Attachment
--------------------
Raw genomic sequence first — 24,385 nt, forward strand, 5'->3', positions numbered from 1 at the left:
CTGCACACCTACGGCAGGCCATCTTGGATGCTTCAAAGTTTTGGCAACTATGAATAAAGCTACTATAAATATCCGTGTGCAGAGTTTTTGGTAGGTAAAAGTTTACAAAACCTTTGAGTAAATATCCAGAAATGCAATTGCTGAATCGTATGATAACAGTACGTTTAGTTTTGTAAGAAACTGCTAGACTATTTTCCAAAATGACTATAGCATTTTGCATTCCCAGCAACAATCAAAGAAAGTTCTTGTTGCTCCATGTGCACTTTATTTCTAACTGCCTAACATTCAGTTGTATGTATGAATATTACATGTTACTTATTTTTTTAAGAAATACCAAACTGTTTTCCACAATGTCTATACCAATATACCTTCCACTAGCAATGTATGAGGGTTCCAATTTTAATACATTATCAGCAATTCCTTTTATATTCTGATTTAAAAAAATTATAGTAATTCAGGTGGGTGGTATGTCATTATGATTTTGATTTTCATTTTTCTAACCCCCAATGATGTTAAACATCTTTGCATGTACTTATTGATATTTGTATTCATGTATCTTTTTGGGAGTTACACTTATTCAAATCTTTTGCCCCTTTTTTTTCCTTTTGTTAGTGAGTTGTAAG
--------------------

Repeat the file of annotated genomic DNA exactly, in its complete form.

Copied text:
Raw genomic sequence first — 24,385 nt, forward strand, 5'->3', positions numbered from 1 at the left:
CTGCACACCTACGGCAGGCCATCTTGGATGCTTCAAAGTTTTGGCAACTATGAATAAAGCTACTATAAATATCCGTGTGCAGAGTTTTTGGTAGGTAAAAGTTTACAAAACCTTTGAGTAAATATCCAGAAATGCAATTGCTGAATCGTATGATAACAGTACGTTTAGTTTTGTAAGAAACTGCTAGACTATTTTCCAAAATGACTATAGCATTTTGCATTCCCAGCAACAATCAAAGAAAGTTCTTGTTGCTCCATGTGCACTTTATTTCTAACTGCCTAACATTCAGTTGTATGTATGAATATTACATGTTACTTATTTTTTTAAGAAATACCAAACTGTTTTCCACAATGTCTATACCAATATACCTTCCACTAGCAATGTATGAGGGTTCCAATTTTAATACATTATCAGCAATTCCTTTTATATTCTGATTTAAAAAAATTATAGTAATTCAGGTGGGTGGTATGTCATTATGATTTTGATTTTCATTTTTCTAACCCCCAATGATGTTAAACATCTTTGCATGTACTTATTGATATTTGTATTCATGTATCTTTTTGGGAGTTACACTTATTCAAATCTTTTGCCCCTTTTTTTTCCTTTTGTTAGTGAGTTGTAAG